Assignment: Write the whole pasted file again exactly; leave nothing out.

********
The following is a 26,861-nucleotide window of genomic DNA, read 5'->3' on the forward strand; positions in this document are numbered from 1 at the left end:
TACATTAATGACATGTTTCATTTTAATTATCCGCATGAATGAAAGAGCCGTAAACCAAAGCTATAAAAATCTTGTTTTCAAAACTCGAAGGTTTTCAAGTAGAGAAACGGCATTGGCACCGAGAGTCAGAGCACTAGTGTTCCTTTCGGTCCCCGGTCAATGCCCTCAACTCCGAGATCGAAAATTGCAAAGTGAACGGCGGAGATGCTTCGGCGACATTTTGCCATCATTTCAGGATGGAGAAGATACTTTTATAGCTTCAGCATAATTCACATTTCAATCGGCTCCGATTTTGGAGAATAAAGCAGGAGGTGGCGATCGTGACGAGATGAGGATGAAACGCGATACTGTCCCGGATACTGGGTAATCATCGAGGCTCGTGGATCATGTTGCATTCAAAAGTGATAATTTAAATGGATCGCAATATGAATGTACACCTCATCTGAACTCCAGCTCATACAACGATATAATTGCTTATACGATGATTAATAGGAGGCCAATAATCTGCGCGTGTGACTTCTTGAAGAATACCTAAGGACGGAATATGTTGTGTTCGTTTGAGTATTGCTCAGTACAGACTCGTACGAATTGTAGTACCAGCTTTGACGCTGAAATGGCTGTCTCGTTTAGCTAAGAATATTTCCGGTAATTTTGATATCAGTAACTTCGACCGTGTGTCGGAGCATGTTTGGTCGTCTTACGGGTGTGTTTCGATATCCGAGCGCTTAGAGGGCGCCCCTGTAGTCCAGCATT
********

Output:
The following is a 26,861-nucleotide window of genomic DNA, read 5'->3' on the forward strand; positions in this document are numbered from 1 at the left end:
TACATTAATGACATGTTTCATTTTAATTATCCGCATGAATGAAAGAGCCGTAAACCAAAGCTATAAAAATCTTGTTTTCAAAACTCGAAGGTTTTCAAGTAGAGAAACGGCATTGGCACCGAGAGTCAGAGCACTAGTGTTCCTTTCGGTCCCCGGTCAATGCCCTCAACTCCGAGATCGAAAATTGCAAAGTGAACGGCGGAGATGCTTCGGCGACATTTTGCCATCATTTCAGGATGGAGAAGATACTTTTATAGCTTCAGCATAATTCACATTTCAATCGGCTCCGATTTTGGAGAATAAAGCAGGAGGTGGCGATCGTGACGAGATGAGGATGAAACGCGATACTGTCCCGGATACTGGGTAATCATCGAGGCTCGTGGATCATGTTGCATTCAAAAGTGATAATTTAAATGGATCGCAATATGAATGTACACCTCATCTGAACTCCAGCTCATACAACGATATAATTGCTTATACGATGATTAATAGGAGGCCAATAATCTGCGCGTGTGACTTCTTGAAGAATACCTAAGGACGGAATATGTTGTGTTCGTTTGAGTATTGCTCAGTACAGACTCGTACGAATTGTAGTACCAGCTTTGACGCTGAAATGGCTGTCTCGTTTAGCTAAGAATATTTCCGGTAATTTTGATATCAGTAACTTCGACCGTGTGTCGGAGCATGTTTGGTCGTCTTACGGGTGTGTTTCGATATCCGAGCGCTTAGAGGGCGCCCCTGTAGTCCAGCATT